Somewhere offstage, someone is scattering soiled handkerchiefs and smelly socks, sending them floating down through the rafters until they settle in drifts in odd corners around the house. It can't be me; I don't use hankies. It is the same somebody who hides stained spoons and crusted knives, stockpiling them behind cushions on the settee creating boobytraps for the unwary, the same some one who steals odd socks and purloins my pillowcases.
The washing machine is now doing the washing it's supposed to do, but has forgotten how to do a silent wash. It is ordinarily so silent even when spinning that the bip bop bip bop bip bop it emits to let me know it has finished comes as a surprise each time. Only now it's not so much surprise as relief - the gentle satisfied hum has become a three hour squawk, the work surface rattles, plates fall off the draining rack (must get the dishwasher fixed), the floor vibrates under foot. The 17 minute final spin cycle now requires my assistance; I need to lean my full weight across the machine to stop it from walking across the floor and blocking the back door. It is definitely no longer possible to sling a load in at bedtime and rescue it first thing in the morning.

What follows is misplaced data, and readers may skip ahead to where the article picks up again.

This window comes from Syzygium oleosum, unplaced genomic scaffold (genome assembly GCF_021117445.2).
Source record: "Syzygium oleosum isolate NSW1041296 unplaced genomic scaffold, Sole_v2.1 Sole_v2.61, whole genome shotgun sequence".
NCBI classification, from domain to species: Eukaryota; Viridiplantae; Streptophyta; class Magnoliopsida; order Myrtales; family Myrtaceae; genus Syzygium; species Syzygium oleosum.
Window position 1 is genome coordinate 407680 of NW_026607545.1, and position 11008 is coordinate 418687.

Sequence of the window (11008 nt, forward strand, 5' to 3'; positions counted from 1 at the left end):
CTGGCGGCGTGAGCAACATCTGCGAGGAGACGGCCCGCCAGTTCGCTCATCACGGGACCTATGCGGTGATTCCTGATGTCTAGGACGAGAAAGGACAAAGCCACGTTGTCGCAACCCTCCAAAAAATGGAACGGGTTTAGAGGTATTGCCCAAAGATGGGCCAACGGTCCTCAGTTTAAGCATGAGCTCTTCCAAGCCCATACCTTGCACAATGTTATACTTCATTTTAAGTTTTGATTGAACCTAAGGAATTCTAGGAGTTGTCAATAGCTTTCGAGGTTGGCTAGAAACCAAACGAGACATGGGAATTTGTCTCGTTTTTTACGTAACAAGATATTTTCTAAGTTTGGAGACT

So the laundry mountain is growing daily. And in the meantime odd bits of washing detach themselves from it, suicide sock squadrons throw themselves under the wheels of Little Fish's chair, to die painful deaths wrapped around the castors. Kamikaze knickers wrap themselves around my shoes, and remain hidden until I answer the front door, when they reveal themselves, knowing their fate will be to be kicked into the flower bed as I point out interesting clouds to hopefully unsuspecting callers. Distressed dresses lie down to die, knowing that nothing now will ever remove the rhubarb stains. And my dressing gowns have flown the nest. I have two. They aren't in the waiting to be washed pile, they aren't in the waiting to be put away pile